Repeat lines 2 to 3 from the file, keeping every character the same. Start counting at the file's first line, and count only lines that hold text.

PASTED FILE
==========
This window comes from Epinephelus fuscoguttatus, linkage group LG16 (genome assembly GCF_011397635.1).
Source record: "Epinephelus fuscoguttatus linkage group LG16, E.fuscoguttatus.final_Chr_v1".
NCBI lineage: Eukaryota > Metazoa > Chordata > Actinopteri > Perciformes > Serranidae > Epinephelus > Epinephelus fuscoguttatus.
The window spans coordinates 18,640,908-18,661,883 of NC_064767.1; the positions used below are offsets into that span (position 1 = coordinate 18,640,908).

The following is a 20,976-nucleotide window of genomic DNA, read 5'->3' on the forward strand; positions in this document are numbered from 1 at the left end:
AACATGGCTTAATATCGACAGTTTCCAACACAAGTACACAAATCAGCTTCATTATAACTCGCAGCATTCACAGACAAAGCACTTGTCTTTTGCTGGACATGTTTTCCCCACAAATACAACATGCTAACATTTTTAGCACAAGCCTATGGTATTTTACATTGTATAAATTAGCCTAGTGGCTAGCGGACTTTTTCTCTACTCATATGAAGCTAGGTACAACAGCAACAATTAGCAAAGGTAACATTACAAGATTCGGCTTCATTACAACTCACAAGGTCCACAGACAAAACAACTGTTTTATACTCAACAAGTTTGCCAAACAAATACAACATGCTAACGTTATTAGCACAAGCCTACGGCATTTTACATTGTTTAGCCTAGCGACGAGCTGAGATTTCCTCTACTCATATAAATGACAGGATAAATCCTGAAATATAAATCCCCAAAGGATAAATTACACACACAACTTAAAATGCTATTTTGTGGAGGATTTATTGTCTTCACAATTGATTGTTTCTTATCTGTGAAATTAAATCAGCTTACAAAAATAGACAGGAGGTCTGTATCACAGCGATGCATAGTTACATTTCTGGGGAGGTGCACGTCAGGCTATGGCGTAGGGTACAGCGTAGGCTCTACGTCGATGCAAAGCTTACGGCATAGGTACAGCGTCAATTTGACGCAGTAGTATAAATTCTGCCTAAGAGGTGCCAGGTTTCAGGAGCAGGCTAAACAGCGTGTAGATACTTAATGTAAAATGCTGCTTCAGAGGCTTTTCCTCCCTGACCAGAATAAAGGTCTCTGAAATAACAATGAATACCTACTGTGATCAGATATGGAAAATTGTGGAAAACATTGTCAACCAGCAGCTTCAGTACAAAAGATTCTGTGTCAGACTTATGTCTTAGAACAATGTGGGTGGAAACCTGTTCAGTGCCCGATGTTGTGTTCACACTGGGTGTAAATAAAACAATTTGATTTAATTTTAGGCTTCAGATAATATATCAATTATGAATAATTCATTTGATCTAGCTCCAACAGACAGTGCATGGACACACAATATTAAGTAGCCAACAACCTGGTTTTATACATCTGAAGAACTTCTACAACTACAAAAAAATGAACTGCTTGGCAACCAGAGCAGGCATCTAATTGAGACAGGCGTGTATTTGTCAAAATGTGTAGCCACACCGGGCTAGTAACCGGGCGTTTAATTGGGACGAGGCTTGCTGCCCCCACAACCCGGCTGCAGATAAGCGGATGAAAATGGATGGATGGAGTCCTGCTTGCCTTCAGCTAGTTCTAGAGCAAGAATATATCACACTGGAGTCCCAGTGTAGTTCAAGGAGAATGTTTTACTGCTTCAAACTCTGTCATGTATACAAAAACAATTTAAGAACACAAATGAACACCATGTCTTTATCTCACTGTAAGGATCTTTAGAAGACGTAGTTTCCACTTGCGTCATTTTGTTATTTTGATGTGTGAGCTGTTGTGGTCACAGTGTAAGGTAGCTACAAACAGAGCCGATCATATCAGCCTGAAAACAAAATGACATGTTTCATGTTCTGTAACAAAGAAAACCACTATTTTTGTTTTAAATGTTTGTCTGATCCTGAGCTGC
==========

Source record: "Epinephelus fuscoguttatus linkage group LG16, E.fuscoguttatus.final_Chr_v1".
NCBI lineage: Eukaryota > Metazoa > Chordata > Actinopteri > Perciformes > Serranidae > Epinephelus > Epinephelus fuscoguttatus.